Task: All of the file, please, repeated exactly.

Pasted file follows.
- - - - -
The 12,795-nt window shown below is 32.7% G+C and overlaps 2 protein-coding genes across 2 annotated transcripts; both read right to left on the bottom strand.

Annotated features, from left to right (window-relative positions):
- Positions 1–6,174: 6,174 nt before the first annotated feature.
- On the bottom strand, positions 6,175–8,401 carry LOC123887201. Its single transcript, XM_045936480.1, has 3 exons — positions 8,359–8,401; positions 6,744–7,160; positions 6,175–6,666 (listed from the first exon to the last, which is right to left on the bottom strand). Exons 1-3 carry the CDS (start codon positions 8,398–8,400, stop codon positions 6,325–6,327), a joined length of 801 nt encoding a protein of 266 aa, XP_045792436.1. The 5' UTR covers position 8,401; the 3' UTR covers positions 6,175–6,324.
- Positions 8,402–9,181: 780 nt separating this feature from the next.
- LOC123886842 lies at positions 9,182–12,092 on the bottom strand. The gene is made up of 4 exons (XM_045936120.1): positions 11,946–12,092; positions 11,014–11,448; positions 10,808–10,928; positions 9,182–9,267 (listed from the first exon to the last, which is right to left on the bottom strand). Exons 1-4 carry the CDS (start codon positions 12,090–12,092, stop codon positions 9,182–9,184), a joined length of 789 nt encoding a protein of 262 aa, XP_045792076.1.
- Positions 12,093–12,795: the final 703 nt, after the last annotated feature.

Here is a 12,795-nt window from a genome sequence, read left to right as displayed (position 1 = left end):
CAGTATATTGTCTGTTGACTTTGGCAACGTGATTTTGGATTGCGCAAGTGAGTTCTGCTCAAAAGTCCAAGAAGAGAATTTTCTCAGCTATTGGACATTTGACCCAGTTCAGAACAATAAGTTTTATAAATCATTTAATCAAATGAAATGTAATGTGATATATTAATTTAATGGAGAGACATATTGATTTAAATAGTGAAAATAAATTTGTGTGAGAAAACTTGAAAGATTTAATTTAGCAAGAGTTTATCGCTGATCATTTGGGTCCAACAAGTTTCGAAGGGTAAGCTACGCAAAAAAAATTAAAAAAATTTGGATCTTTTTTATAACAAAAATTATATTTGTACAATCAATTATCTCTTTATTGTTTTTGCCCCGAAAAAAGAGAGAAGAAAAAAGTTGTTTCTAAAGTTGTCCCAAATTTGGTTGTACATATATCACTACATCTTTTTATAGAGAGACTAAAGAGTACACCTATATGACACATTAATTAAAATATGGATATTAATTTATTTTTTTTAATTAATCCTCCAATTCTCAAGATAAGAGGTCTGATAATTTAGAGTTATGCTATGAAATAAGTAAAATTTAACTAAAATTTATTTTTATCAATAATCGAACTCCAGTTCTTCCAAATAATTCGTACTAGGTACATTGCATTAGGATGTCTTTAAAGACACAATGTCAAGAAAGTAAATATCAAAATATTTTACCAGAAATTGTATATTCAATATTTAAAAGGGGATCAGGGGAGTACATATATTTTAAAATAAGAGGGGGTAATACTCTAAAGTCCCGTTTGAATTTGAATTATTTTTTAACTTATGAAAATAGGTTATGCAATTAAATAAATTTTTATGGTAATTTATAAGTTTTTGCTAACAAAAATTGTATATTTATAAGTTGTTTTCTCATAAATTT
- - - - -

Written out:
The 12,795-nt window shown below is 32.7% G+C and overlaps 2 protein-coding genes across 2 annotated transcripts; both read right to left on the bottom strand.

Annotated features, from left to right (window-relative positions):
- Positions 1–6,174: 6,174 nt before the first annotated feature.
- On the bottom strand, positions 6,175–8,401 carry LOC123887201. Its single transcript, XM_045936480.1, has 3 exons — positions 8,359–8,401; positions 6,744–7,160; positions 6,175–6,666 (listed from the first exon to the last, which is right to left on the bottom strand). Exons 1-3 carry the CDS (start codon positions 8,398–8,400, stop codon positions 6,325–6,327), a joined length of 801 nt encoding a protein of 266 aa, XP_045792436.1. The 5' UTR covers position 8,401; the 3' UTR covers positions 6,175–6,324.
- Positions 8,402–9,181: 780 nt separating this feature from the next.
- LOC123886842 lies at positions 9,182–12,092 on the bottom strand. The gene is made up of 4 exons (XM_045936120.1): positions 11,946–12,092; positions 11,014–11,448; positions 10,808–10,928; positions 9,182–9,267 (listed from the first exon to the last, which is right to left on the bottom strand). Exons 1-4 carry the CDS (start codon positions 12,090–12,092, stop codon positions 9,182–9,184), a joined length of 789 nt encoding a protein of 262 aa, XP_045792076.1.
- Positions 12,093–12,795: the final 703 nt, after the last annotated feature.

Here is a 12,795-nt window from a genome sequence, read left to right as displayed (position 1 = left end):
CAGTATATTGTCTGTTGACTTTGGCAACGTGATTTTGGATTGCGCAAGTGAGTTCTGCTCAAAAGTCCAAGAAGAGAATTTTCTCAGCTATTGGACATTTGACCCAGTTCAGAACAATAAGTTTTATAAATCATTTAATCAAATGAAATGTAATGTGATATATTAATTTAATGGAGAGACATATTGATTTAAATAGTGAAAATAAATTTGTGTGAGAAAACTTGAAAGATTTAATTTAGCAAGAGTTTATCGCTGATCATTTGGGTCCAACAAGTTTCGAAGGGTAAGCTACGCAAAAAAAATTAAAAAAATTTGGATCTTTTTTATAACAAAAATTATATTTGTACAATCAATTATCTCTTTATTGTTTTTGCCCCGAAAAAAGAGAGAAGAAAAAAGTTGTTTCTAAAGTTGTCCCAAATTTGGTTGTACATATATCACTACATCTTTTTATAGAGAGACTAAAGAGTACACCTATATGACACATTAATTAAAATATGGATATTAATTTATTTTTTTTAATTAATCCTCCAATTCTCAAGATAAGAGGTCTGATAATTTAGAGTTATGCTATGAAATAAGTAAAATTTAACTAAAATTTATTTTTATCAATAATCGAACTCCAGTTCTTCCAAATAATTCGTACTAGGTACATTGCATTAGGATGTCTTTAAAGACACAATGTCAAGAAAGTAAATATCAAAATATTTTACCAGAAATTGTATATTCAATATTTAAAAGGGGATCAGGGGAGTACATATATTTTAAAATAAGAGGGGGTAATACTCTAAAGTCCCGTTTGAATTTGAATTATTTTTTAACTTATGAAAATAGGTTATGCAATTAAATAAATTTTTATGGTAATTTATAAGTTTTTGCTAACAAAAATTGTATATTTATAAGTTGTTTTCTCATAAATTT